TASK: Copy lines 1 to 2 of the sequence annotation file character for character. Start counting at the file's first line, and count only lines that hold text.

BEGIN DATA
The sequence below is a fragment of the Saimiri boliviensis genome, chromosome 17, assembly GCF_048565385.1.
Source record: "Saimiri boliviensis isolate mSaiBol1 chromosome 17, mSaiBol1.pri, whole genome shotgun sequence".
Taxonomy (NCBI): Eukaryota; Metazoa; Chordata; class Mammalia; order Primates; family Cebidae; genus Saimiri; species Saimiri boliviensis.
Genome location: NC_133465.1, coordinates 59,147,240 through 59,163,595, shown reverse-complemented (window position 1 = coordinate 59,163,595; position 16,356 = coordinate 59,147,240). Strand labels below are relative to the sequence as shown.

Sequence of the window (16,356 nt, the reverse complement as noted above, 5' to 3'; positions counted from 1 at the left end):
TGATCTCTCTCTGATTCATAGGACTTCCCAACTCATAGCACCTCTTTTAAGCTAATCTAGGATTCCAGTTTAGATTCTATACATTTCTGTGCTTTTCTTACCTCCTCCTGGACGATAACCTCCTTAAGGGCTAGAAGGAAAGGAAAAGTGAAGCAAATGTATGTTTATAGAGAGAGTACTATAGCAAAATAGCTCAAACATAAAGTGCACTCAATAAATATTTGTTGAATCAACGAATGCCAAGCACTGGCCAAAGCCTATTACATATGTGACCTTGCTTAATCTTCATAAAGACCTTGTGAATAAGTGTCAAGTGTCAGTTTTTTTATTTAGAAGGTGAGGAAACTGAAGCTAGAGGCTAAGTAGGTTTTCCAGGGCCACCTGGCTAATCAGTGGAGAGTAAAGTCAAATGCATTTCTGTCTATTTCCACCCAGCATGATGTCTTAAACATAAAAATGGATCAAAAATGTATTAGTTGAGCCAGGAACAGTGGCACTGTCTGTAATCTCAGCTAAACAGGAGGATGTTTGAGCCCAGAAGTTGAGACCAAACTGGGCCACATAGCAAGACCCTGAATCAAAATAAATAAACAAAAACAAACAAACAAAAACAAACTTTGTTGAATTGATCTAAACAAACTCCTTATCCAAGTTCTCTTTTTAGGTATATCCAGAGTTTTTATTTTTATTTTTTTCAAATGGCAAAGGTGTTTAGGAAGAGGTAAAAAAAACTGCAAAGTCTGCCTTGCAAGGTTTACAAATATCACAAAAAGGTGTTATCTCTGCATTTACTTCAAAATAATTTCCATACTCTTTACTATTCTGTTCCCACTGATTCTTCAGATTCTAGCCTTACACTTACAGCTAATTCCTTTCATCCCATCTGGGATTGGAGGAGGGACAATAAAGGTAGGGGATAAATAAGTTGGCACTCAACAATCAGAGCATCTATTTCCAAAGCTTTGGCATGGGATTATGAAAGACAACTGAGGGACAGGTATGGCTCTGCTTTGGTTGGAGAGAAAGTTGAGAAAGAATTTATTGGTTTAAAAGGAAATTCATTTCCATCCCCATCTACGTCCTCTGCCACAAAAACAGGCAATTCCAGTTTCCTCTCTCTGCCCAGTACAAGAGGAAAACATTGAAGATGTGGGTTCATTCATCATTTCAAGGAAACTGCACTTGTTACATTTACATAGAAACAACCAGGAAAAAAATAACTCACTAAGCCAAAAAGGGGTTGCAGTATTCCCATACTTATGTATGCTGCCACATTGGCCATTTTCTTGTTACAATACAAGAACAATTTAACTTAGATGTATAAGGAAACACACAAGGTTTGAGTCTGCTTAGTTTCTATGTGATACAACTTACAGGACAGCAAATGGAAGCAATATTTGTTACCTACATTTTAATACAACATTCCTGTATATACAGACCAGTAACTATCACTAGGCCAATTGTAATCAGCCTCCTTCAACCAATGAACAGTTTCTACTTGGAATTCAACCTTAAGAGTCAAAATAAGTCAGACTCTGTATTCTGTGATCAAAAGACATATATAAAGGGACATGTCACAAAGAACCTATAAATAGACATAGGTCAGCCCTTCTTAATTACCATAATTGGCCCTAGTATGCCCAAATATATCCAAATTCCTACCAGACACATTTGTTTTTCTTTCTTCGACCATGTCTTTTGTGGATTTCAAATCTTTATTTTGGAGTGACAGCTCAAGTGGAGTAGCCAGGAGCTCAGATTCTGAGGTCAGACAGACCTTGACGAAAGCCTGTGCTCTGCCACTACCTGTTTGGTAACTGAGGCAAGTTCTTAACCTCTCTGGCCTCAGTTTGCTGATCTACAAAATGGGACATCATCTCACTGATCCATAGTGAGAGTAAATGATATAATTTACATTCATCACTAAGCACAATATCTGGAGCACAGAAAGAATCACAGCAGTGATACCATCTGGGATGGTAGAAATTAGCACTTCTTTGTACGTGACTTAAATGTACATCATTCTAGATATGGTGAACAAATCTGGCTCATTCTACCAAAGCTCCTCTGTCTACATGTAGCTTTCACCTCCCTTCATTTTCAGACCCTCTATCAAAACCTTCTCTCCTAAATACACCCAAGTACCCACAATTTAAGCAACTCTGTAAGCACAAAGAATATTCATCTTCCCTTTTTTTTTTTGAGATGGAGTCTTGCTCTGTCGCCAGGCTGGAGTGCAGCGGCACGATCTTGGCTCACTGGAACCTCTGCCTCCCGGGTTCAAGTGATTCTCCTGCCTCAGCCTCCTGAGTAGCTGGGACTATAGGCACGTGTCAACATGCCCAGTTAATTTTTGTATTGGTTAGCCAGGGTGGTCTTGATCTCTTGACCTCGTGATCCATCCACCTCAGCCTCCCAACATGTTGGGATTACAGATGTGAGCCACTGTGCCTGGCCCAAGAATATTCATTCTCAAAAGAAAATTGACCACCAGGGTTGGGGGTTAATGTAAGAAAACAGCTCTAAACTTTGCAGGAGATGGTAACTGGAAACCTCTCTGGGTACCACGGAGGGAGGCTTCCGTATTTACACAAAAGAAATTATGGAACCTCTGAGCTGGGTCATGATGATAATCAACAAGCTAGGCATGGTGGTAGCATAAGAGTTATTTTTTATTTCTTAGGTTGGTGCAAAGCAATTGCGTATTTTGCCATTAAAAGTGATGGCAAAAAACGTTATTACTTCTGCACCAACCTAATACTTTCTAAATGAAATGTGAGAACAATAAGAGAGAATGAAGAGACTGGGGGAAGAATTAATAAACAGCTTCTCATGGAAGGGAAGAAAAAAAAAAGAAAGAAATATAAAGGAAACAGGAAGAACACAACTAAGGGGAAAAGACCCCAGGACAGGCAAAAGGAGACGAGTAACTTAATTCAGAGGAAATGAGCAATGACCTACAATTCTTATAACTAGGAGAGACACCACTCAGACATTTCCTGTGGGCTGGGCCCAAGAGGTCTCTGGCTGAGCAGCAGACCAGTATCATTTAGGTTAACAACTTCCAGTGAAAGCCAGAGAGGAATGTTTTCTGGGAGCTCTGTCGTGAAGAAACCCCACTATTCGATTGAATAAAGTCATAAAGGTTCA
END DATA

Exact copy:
The sequence below is a fragment of the Saimiri boliviensis genome, chromosome 17, assembly GCF_048565385.1.
Source record: "Saimiri boliviensis isolate mSaiBol1 chromosome 17, mSaiBol1.pri, whole genome shotgun sequence".